Why The Founders Found Christianity Essential

One of the key factors in determining whether or not a business or organization can remain open during the COVID-19 pandemic is whether or not a business or organization is essential. Businesses and organizations that are deemed essential may or must remain open and businesses and organizations that are not deemed essential must remain closed. Early on churches were not deemed essential and were forced to close.

In a speech that he gave at the University of Notre Dame law school recently,  US Attorney General William Barr presented strong evidence showing that the founders of our country would have taken a different approach. They viewed churches as essential to the very fabric of our republic.

As they met to establish our unparalleled form of government, the founders also debated the limitations of government. One of government’s greatest limitations is its inability to control peoples’ inner impulses. Government could control people externally through the use of force, but for the lasting success of the type of country that the founders of the United States of America were establishing there would also need to be a way to control the inner impulses of people. And as Attorney General Barr showed in his speech, to control citizens’ inner impulses the founders of our country turned to religion, specifically the Christian religion.

Individuals have the potential for great good. They also have the capacity for great evil. If unrestrained, people are capable of “ruthlessly riding roughshod over their neighbors and the community at large.”

In the midst of the COVID-19 pandemic we have seen examples of this. We have seen price gouging, misuse of government bailout funding, exploitation of peoples’ fears and other instances of people using the pandemic as an opportunity to take advantage of others.

When a government relies entirely on external restraints it leads to tyranny. And if no restraints are imposed it leads to anarchy. The most important factor for maintaining a free society that could survive both external and internal challenges was whether or not the citizens could cultivate and maintain moral discipline and virtue.

Edmund Burke summed it up this way: “Men are qualified for civil liberty in exact proportion to their disposition to put chains upon their appetites…Society cannot exist unless a controlling power be placed somewhere; and the less of it there is within, the more there must be without. It is ordained in the eternal constitution of things that men of intemperate minds cannot be free. Their passions forge their fetters.”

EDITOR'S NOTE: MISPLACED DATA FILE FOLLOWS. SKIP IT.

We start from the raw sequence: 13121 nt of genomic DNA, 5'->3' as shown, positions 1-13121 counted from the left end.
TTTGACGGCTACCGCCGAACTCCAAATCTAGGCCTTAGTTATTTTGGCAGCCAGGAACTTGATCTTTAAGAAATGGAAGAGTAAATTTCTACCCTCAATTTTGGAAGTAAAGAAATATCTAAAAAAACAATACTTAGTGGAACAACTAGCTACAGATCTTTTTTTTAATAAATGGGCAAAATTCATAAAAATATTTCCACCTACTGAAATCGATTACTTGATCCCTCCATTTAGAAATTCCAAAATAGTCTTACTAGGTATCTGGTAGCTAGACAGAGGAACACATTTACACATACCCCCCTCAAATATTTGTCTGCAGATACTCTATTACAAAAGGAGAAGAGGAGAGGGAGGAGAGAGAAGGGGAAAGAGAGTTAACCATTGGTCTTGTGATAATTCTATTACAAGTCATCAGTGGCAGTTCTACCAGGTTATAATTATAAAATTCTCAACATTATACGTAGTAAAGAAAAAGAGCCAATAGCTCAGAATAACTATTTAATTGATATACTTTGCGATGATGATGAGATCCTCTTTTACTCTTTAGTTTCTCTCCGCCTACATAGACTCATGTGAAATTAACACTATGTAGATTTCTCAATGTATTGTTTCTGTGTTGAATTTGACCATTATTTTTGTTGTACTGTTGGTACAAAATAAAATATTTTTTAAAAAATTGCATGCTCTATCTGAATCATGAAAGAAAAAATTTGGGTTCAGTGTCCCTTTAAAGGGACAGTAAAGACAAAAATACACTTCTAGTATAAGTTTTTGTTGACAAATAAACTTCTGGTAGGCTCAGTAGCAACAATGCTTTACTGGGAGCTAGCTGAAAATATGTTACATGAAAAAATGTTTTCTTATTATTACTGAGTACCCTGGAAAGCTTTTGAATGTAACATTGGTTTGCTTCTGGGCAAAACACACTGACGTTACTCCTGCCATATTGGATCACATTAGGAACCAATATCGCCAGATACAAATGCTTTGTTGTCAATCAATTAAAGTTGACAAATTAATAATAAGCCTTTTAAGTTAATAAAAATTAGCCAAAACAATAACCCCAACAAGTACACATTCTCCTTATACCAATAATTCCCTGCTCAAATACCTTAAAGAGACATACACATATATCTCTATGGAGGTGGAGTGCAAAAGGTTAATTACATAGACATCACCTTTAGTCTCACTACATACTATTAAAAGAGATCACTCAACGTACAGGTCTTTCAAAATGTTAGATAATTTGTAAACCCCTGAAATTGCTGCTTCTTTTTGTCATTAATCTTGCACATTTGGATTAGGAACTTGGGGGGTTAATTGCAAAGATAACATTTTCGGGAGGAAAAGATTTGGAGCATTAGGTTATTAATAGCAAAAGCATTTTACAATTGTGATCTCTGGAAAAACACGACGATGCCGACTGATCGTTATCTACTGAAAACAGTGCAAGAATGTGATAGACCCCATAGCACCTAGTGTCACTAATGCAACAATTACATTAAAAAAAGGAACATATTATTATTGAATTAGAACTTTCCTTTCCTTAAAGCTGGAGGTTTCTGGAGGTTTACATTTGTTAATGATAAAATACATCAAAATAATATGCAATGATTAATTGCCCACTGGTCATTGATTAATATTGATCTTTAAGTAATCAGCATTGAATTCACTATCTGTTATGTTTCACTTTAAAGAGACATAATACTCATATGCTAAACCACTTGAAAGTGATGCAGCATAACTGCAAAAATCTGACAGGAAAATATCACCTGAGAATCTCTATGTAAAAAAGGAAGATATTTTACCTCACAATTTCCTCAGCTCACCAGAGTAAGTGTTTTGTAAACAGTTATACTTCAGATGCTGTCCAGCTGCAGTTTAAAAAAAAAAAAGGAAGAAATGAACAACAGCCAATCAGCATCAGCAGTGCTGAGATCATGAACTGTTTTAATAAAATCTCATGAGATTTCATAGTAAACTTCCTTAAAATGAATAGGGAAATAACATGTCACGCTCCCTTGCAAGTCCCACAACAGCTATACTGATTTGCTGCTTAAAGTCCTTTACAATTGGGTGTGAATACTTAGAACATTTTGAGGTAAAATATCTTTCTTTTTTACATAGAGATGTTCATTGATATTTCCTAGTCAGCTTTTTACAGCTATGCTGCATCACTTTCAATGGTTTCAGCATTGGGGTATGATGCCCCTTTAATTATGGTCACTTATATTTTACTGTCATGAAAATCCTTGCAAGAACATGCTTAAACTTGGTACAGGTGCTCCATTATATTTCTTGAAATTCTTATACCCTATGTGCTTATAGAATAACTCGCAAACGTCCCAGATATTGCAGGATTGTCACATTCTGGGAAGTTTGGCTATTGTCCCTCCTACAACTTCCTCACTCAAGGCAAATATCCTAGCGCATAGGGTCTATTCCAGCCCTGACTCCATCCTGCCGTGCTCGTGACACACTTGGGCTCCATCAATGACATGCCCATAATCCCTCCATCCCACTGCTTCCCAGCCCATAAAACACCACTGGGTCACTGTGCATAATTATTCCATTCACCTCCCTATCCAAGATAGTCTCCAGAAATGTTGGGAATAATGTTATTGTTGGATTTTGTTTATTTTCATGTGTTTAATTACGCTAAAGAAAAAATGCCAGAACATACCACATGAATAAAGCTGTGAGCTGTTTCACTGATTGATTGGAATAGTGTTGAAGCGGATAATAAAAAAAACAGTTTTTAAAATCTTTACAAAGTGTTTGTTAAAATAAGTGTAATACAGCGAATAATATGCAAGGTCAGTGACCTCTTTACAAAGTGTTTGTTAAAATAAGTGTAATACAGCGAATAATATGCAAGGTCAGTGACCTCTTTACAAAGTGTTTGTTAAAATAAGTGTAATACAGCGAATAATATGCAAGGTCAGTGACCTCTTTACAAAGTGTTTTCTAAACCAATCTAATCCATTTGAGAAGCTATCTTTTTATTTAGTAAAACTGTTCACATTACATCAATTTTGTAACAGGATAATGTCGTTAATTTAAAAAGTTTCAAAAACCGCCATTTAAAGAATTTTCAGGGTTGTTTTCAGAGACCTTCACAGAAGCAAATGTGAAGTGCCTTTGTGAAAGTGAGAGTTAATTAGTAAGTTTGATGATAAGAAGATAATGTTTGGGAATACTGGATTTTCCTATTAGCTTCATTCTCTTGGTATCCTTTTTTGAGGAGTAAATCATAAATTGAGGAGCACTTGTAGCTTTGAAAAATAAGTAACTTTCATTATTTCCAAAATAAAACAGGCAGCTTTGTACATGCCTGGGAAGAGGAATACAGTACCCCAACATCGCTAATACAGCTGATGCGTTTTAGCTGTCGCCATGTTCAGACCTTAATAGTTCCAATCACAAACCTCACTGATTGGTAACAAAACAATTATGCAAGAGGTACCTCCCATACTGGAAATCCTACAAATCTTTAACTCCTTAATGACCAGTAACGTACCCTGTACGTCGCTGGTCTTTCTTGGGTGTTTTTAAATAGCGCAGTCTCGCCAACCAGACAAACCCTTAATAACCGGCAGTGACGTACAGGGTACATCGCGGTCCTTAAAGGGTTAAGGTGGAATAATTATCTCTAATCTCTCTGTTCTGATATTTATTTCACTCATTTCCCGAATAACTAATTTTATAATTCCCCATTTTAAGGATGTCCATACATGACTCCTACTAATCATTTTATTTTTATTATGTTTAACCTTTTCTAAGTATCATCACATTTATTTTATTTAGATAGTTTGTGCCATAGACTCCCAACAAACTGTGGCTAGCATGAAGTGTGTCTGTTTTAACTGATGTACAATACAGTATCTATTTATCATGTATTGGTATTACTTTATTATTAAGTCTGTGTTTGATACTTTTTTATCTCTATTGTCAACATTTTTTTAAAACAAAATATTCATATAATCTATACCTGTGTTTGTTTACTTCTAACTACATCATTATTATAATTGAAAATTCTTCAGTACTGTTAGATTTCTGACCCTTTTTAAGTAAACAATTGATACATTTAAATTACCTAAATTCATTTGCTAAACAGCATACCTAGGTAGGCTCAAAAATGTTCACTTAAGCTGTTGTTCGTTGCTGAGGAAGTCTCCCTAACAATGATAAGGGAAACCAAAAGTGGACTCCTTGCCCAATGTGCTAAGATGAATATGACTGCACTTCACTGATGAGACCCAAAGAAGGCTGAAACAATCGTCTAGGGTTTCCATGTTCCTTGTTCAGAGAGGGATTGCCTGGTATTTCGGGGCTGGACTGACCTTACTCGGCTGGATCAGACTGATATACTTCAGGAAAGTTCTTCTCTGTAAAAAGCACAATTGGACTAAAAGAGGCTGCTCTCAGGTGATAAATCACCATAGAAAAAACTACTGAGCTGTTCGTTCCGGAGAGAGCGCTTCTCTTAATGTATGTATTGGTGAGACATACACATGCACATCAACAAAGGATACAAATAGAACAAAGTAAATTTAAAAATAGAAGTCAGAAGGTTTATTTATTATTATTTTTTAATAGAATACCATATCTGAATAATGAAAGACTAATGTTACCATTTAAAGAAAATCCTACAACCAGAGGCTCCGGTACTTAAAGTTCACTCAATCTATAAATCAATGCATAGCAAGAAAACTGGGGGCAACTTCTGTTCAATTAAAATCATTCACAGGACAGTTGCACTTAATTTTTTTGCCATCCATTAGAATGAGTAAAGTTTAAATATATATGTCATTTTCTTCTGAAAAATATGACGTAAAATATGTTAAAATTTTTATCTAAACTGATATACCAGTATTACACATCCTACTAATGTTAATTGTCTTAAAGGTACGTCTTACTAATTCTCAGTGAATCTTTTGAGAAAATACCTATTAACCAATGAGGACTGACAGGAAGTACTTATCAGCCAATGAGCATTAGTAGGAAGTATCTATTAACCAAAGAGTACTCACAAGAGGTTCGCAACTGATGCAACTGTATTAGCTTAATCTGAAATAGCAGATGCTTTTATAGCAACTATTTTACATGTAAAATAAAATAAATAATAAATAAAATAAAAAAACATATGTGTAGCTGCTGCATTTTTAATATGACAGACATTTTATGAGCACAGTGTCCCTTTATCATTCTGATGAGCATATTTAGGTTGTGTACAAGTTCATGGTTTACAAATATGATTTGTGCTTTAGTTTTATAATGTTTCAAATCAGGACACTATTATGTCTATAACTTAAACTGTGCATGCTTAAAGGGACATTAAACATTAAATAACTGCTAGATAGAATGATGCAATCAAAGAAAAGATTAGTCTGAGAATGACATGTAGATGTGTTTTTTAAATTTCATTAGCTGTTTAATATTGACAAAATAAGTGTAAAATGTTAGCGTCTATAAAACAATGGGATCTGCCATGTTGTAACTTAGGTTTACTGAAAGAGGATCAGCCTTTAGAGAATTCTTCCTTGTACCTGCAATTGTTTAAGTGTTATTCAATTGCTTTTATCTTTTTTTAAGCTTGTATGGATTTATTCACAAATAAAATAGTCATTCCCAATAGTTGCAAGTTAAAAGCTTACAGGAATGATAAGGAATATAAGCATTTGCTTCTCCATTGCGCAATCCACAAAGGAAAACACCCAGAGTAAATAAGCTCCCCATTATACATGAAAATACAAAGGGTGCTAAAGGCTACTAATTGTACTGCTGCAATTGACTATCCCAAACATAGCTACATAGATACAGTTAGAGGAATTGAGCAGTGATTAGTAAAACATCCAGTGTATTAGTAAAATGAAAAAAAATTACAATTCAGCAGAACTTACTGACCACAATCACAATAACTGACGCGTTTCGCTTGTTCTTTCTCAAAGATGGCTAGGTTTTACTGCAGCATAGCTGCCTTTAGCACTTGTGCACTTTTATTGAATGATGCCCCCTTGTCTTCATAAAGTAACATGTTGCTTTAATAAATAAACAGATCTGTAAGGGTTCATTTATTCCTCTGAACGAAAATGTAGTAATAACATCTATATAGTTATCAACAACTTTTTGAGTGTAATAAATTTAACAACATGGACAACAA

James Madison stated: “We have staked our future on the ability of each of us to govern ourselves.” Self-government did not refer to the laws by which we select our own rulers as much as it referred to the capacity of citizens to restrain and govern themselves.

And John Adams put it this way: “We have no government armed with the power which is capable of contending with human passions unbridled by morality and religion. Our Constitution was made only for a moral and religious people. It is wholly inadequate for the government of any other.”

If this great experiment known as the United States of America was to succeed it had to be populated by people who, through the influence of religion, could control their passions.

So how does Christianity encourage people to control their passions? Christianity uses an approach that I think is best summed up with the acronym “ISM.”

The “I” in ISM stands for identity. Our faith gives us our identity. When people ask, “Who are you?” what do you say? An American? A Minnesotan? For Christians our identity is not found within us but in Christ, the Son of God: “I have been crucified with Christ. It is no longer I who live, but Christ who lives in me. And the life I now live in the flesh I live by faith in the Son of God, who loved me and gave himself for me.” (Galatians 2:20, ESV)

The “S” in ISM stands for security. Our faith gives us security. We know where to turn when things get rough: “He who dwells in the shelter of the Most High, will abide in the shadow of the Almighty. I will say to the LORD, ‘My refuge and my fortress, my God, in whom I trust.’” (Psalm 91:1-2, ESV)

Finally, the “M” in ISM stands for meaning. Why are you here? Is it just to enjoy as much of this world as you can before you die? That’s not very meaningful. Since Jesus died so that we could live, Christians find meaning in lives dedicated to Jesus: “But I do not account my life of any value nor as precious to myself, if only I may finish my course and the ministry that I received from the Lord Jesus, to testify to the gospel of the grace of God.” (Acts 20:24, ESV)

All three of these “ISM’s” work together to develop in people the inner restraint needed to live moral and upright lives. We know who we are, why we are here and where to turn in times of trouble. We cherish the freedoms we have in this country and are eager to follow its laws, not because of any external coercion, but motivated by the identity and purpose we have in Christ. What could be more essential than that?

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